Leaf tea – savour the journey

Leaf tea – savour the journey

As the sun sank slowly behind the majestic mountains to the west of the city, the Imperial Airways flying boat skimmed, then touched, the tropical waters of East Java. The third day of our journey. From outpost Darwin across the Timor Sea to Kupang, then Bima, and finally, our first taste of the spice islands, Surabaya. 15 of us, encased in leather luxury, the rugged mountains with their luxurious forests were visible through the build-up of afternoon storms. That night we relaxed in luxury, swapping stories with our attentive crew, enjoying a sumptuous meal, and delicious chamomile … ahh such serenity … brewed from aromatic leaves in pretty porcelain teapots – then peaceful slumber between crisp white sheets.

I cross to the sideboard and select my favourite cup and saucer. I hold the tea pot – it belonged to my grandmother, fine white china, a faint hairline crack belies its age. That pot kindles memories of the past, the stories of her travels, our family days, laughter, children playing, other stories shared between the grown-ups, all sitting easily around the huge wooden table in my grandma’s old house.

I add a splash of hot water and swirl it around to warm the pot so that the eventual boiling water retains its heat for longer. Now the tea – a gift from a friend: La French Countess Grey – how special. The water is nearly boiling, I empty the tea pot and add the leaves to the pot, but not before breathing in their delicate aroma – superb.

We breakfasted on the balcony, the first rays of light peaking over the shimmering sea, before wandering along the jetty to the waiting Clipper, the fragrance of frangipani lingering heavily. Our leather suitcases were already aboard, thanks to our ever-diligent hosts. Our brilliant white flying-boat released the last rope, and we glided effortlessly out with the current, ready to begin our run, the last legs along the northern coast of Java, exotic Singapore awaiting.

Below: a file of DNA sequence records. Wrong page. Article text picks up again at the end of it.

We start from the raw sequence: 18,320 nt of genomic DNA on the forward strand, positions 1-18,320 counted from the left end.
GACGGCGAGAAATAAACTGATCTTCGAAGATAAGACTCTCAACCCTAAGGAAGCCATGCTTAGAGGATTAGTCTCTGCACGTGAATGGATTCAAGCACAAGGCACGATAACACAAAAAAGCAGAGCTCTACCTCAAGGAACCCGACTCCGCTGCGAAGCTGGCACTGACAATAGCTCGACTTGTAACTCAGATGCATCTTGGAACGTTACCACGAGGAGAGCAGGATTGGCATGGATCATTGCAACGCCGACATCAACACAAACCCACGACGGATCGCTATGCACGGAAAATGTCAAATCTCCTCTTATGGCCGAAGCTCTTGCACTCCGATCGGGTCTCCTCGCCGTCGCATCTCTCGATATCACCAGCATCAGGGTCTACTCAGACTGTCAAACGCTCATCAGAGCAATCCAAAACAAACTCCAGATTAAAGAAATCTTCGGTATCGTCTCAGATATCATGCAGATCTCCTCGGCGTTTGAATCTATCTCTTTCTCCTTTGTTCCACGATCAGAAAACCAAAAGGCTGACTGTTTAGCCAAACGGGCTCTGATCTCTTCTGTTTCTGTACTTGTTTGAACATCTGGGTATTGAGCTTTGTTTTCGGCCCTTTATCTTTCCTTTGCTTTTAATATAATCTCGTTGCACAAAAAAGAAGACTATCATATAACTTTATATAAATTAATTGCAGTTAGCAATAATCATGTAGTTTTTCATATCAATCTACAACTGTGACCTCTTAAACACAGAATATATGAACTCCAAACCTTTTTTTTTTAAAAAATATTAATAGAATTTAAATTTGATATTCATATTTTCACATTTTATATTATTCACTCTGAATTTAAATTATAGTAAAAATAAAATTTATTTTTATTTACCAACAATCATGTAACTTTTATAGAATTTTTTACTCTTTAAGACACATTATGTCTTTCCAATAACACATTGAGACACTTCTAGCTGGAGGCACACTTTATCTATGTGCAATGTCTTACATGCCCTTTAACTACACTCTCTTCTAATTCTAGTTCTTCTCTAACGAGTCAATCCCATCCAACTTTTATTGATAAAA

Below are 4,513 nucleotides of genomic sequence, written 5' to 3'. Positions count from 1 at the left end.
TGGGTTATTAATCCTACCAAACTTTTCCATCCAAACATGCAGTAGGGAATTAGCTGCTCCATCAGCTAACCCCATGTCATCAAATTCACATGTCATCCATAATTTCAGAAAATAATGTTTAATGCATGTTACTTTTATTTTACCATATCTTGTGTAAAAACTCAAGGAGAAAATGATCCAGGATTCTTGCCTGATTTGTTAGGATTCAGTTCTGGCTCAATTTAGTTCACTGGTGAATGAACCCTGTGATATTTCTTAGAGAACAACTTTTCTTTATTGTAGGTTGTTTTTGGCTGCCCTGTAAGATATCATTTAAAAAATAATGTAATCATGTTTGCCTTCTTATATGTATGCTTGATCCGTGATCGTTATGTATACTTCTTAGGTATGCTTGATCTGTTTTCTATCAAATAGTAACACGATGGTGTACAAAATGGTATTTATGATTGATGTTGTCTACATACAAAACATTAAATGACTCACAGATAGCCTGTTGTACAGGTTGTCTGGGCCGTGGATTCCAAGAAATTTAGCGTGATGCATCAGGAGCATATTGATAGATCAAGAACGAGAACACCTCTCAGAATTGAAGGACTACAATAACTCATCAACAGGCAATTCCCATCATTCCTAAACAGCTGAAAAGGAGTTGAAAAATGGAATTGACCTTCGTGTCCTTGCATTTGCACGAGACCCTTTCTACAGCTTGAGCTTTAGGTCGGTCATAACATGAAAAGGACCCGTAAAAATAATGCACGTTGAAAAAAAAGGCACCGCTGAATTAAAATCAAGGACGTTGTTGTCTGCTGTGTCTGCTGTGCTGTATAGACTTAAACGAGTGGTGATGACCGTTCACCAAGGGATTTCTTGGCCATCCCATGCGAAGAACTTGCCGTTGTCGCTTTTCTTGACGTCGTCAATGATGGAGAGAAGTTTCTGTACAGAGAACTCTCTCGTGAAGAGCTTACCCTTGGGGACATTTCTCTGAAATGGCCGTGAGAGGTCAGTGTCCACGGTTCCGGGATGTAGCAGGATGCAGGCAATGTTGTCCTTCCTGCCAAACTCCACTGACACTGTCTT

I remember all my grandma’s stories so well. She seemed to enjoy the luxury of time. These days, of course, things are much more streamlined. Now we jostle with the crowds, run the gauntlet of security checks, follow the signs, grab a quick snack, find the departure gate, squeeze into our seat, doors closed, safety announcement, meal on a tray, watch the movie, sleep – not, not really – legs ache, back sore, refreshing towel, snack, disembark. All done. I’m here, but oh dear, it really wasn’t enjoyable.

My mind comes back to my delicious pot of tea, and I think how the making of tea also has been streamlined. Finely crushed leaves are now packaged in a small bag, the bags are glued or stapled closed. Pop the teabag into the mug, add boiling water, jiggle it a few times. Done. That’s it, I have my tea, back to work.

My eyes squinted to pick out the detail in the lush mountains off our port side. High peaks with the lush growth of tea plantations, the most tender tips of Camellia sinensis hand-picked before they began their journey to the tea drinkers of the world. A white gloved hand silently placed the tea tray on my table. ‘Tea, Madam?’ 

I pour the boiling water into this beautiful white china pot and watch the leaves dancing and swirling as they begin to release their marvellous aromas. With the lid now gently inserted, I turn the pot – one turn clockwise, three turns counter-clockwise. It’s probably a ridiculous habit, although some say it works, but I don’t care, my grandmother did it every time and made delicious tea. The ritual helps me remember her.

I watch, enjoying the moment, as the boiling water and the leaves combine to perform their magic. I place the strainer on the cup, pour the brew, take the first sip. Sublime! What a wonderfully relaxing few minutes this is – the process, the ritual, the journey… of making tea.

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